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Post Options Post Options   Thanks (0) Thanks(0)     Back to Top Direct Link To This Post Posted: September/27/2007 at 22:46
Rem722 View Drop Down
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I inherited a rifle recently and it has a Bushnell Sportsview 3 x 9 on it. It is different than any scope that I have seen. The top knob has numbers on it from 150 to 500 and the magnification numbers each have the letters D, E, and A with a with its own color and number next to it. If that isn't confusing enough, when you look through the scope there is two horizontal cross hairs, one just above the other. Can anyone tell me what the scope was used for?
Post Options Post Options   Thanks (0) Thanks(0)     Back to Top Direct Link To This Post Posted: September/29/2007 at 21:25
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Sounds like the two lines are used to estimate range to target probably deer size game at 150 yds the distance between top and bottom line represent back and tummy of a deer.  Same same for distances out to 500 yds which gives you some idea of how far to hold over if you know the trajectory info of the cartridge you are shooting. the top line is probably sighted at 100 yds and at 9x the lower line probably represents about 200 yds try it on the range and see.  This is just a guess but an educated guess.
Post Options Post Options   Thanks (0) Thanks(0)     Back to Top Direct Link To This Post Posted: September/29/2007 at 23:28
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 I'm not really sure how that particular scope worked exactly, but the premise was that you used it to range an animal. Hence the lettering. (A = antelope, D = deer, E= elk.) You bracket the distant animal between the crosshairs and turn the magnification ring until the back-to belly fit snugly brackets that animal. ( It is by necessity a Second Focal Plane optical system.) When it does bracket the animal, you read the approximate distance to that type of animal (150 to 500 yards). The system is based on animals of "average" size, so use the "A" mark for a smallish deer, etc. There was possibly a BDC, (Bullet Drop Compensator) provision built into it, but I'm not sure how that all worked. I think that only one of the crosshairs was intended to be used for aiming. Someone will be along soon to elaborate/correct!

  Edited to apologise for parroting some of urimaginaryfrnd's thoughts. Should have read his post before responding. I think we each have SOME of the pieces to this puzzle, though.



Edited by RONK
Post Options Post Options   Thanks (0) Thanks(0)     Back to Top Direct Link To This Post Posted: October/03/2007 at 22:12
Rem722 View Drop Down
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Thank you both for the help. To tell the truth it sounds a little more complicated than it's worth. I plan on replacing it soon with a new scope. Thanks again for your help.
Post Options Post Options   Thanks (0) Thanks(0)     Back to Top Direct Link To This Post Posted: October/04/2007 at 10:17
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Ronk told you correctly. The ranging system has you bracket the animal and then you adjust power until the lines just fit the animal from belly to back. Once you have an approximate range you use the elevation know (Bullet Drop Compensator) to adjust the scope to proper zero.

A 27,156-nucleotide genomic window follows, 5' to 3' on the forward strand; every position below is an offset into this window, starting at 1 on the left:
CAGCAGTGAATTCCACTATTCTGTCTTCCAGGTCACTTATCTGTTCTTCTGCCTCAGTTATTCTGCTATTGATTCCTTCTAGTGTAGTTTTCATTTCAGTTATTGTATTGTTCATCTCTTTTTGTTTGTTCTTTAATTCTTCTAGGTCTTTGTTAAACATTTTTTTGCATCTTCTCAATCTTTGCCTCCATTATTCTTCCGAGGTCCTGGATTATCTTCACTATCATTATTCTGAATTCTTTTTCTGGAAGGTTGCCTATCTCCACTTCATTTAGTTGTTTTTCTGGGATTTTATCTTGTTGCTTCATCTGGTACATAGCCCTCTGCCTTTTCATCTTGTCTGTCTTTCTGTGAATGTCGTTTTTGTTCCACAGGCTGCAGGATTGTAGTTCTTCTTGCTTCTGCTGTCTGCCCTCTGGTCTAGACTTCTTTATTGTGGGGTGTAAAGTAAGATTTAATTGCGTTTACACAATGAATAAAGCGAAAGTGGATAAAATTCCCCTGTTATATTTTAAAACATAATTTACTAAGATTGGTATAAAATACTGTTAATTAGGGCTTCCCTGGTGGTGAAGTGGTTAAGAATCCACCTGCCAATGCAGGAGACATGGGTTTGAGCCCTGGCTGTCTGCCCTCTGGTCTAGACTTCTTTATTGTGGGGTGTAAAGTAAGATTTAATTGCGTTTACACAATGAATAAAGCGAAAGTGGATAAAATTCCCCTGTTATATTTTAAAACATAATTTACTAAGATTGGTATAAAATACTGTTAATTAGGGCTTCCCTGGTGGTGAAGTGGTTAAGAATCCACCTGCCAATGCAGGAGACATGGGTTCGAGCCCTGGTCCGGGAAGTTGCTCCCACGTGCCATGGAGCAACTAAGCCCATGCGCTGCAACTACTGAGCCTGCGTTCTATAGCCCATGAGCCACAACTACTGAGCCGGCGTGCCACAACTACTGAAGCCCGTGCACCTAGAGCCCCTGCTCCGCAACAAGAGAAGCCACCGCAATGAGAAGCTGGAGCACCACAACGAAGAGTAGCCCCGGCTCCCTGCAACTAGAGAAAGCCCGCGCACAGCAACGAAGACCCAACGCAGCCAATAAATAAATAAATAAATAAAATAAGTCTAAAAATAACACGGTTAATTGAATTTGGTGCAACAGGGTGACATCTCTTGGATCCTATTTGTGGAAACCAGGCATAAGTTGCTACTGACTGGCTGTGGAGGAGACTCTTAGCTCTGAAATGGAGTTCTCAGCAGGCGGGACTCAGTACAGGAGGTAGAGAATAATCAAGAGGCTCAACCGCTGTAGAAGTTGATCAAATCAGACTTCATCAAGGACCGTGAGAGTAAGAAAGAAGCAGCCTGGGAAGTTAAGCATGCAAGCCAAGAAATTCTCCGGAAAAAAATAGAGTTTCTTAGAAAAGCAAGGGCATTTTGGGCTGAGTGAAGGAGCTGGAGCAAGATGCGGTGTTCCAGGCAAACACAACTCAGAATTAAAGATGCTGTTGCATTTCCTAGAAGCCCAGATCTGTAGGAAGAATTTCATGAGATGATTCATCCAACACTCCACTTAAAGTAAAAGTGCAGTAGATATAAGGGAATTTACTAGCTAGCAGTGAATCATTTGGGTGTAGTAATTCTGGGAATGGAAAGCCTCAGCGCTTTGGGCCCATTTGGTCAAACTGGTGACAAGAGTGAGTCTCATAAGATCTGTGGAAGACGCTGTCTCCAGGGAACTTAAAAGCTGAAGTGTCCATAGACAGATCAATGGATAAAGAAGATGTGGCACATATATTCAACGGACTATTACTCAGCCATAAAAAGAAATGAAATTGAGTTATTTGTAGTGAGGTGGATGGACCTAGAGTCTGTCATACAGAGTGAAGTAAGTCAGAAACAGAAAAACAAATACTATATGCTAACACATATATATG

The elevation knob (on top) with the numbers on it is the bullet drop compensator. You simply dial the correct range and drop bullet drop is roughly accounted for. That is of course assuming the scope is zeroed. One thing to keep in mind is that Bushnell made several different 'turrets' that were matched to different calibers. If you take the top knob off you may be able to find a marking that says ".223" or "..308" etc.

As for where to aim, if you look you will notice that one of the horizontal lines is right in the center of the scope. That is your aiming point.

Hope that helps.

Post Options Post Options   Thanks (0) Thanks(0)     Back to Top Direct Link To This Post Posted: October/04/2007 at 16:29
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Thank you, that helps a lot. I'm going hunting next week, try it out if I get the chance.
Post Options Post Options   Thanks (0) Thanks(0)     Back to Top Direct Link To This Post Posted: October/04/2007 at 21:45
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 Thanks, Greysteel, for your input! It makes sense that the elevation turret is also used as a Bullet Drop Compensator. It should work  pretty well if the scope's mechanical adjustments are solid and accurate, and if you use the correct cam for whatever cartridge, or class of cartridges you are using.

 Rem 722, I would spend some serious range time with it to find out how well it works before discarding it OR hunting with it. I doubt that it would be very hard to figure out how to use it, and you may find it useful for the longer shots, but you need to know it's capabilities and it's limitations BEFORE you go hunting with it. If you can't get to a 500 yard range, at least zero it at 100 yards and shoot a few groups at various settings, on a large target. That will tell you a lot right there, and we'll be glad to help interpret your results, if needed.(Take pictures if you can.) If you decide that you don't like or need the ranging system for your hunting situations, you can simply ignore the upper wire and use it, ( after zeroing it in, of course ) exactly as you would any conventional scope. Good luck and let us know how it pans out.

  

 

 

 

 

 

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